Apart from Ray’s extraordinary command over every department of the film-making process, his eye for detail, the astounding depth of knowledge in the areas of art, books, music and most things artistic, along with his innate curiosity to know & learn new things, Ghosh remained stunned by the maestro’s sense of modesty. “Here was a giant of World Cinema, India’s pride and joy, celebrated by every living hi-profile film-maker, critic and adoring audiences, but seeing the way he conducted his life, with rare dignity, forever grounded, was a lesson to be learnt. Cool, composed, superbly articulate and classy, he stayed away from superficial glamour, media coverage, inane sound bytes and all that drive today’s showbiz junkies. Also, for him, money was a means to an end and he never chased it. Imagine declining offers from Hollywood and even Raj Kapoor because he believed he was most comfortable doing films that appealed to his sensibilities, cultural terrain and language? He was a simple man whose passion, beyond films, were books and music.”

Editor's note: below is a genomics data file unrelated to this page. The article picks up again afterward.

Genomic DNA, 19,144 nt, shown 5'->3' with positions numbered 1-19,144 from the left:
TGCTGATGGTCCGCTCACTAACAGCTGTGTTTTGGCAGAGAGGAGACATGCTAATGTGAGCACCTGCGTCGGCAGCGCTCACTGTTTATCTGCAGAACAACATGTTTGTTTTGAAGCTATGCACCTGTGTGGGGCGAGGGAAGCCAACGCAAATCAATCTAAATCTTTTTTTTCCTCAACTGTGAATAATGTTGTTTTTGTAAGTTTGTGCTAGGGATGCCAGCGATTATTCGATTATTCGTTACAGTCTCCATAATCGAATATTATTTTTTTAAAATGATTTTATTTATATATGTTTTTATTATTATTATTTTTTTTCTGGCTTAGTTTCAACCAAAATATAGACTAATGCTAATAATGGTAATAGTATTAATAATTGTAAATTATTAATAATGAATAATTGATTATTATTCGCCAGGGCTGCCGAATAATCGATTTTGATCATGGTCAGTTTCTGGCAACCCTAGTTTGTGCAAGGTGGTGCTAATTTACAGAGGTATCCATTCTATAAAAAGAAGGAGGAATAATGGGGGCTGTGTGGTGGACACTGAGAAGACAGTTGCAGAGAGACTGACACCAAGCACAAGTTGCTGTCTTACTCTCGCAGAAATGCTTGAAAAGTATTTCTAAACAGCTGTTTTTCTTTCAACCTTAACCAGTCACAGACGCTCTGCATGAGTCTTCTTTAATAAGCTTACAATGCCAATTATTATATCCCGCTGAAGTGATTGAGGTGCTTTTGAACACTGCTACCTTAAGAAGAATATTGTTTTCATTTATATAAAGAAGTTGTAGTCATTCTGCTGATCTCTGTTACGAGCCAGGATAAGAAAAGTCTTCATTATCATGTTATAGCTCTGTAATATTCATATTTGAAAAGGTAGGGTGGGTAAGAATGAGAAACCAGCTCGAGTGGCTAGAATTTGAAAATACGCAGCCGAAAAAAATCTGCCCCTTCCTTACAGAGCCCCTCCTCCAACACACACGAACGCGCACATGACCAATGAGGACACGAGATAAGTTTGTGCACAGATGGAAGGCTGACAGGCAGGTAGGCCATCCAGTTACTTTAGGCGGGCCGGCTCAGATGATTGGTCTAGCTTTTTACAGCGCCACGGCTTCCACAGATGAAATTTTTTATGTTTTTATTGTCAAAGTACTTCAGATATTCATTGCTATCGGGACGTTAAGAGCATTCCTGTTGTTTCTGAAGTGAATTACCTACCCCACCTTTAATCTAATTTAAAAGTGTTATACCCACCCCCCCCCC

All good things, alas, must come to an end and when Satyajit Ray left us on April 23, 1992, for Ray’s Boswell “it was perhaps the most devastating day of my life! It closed the most joyous phase of my existence. I couldn’t believe Manik-da was no more. I still can’t, even now. I was at his home on that eventful day and embraced the motionless body of a man forever in motion. I looked at him and remembered it was his magic touch, presence & association that made an ordinary middle-class young man into Nemai Ghosh. Suddenly, life lost all meaning; the world zoomed out of focus and it seemed for me too, the final CUT had arrived ...”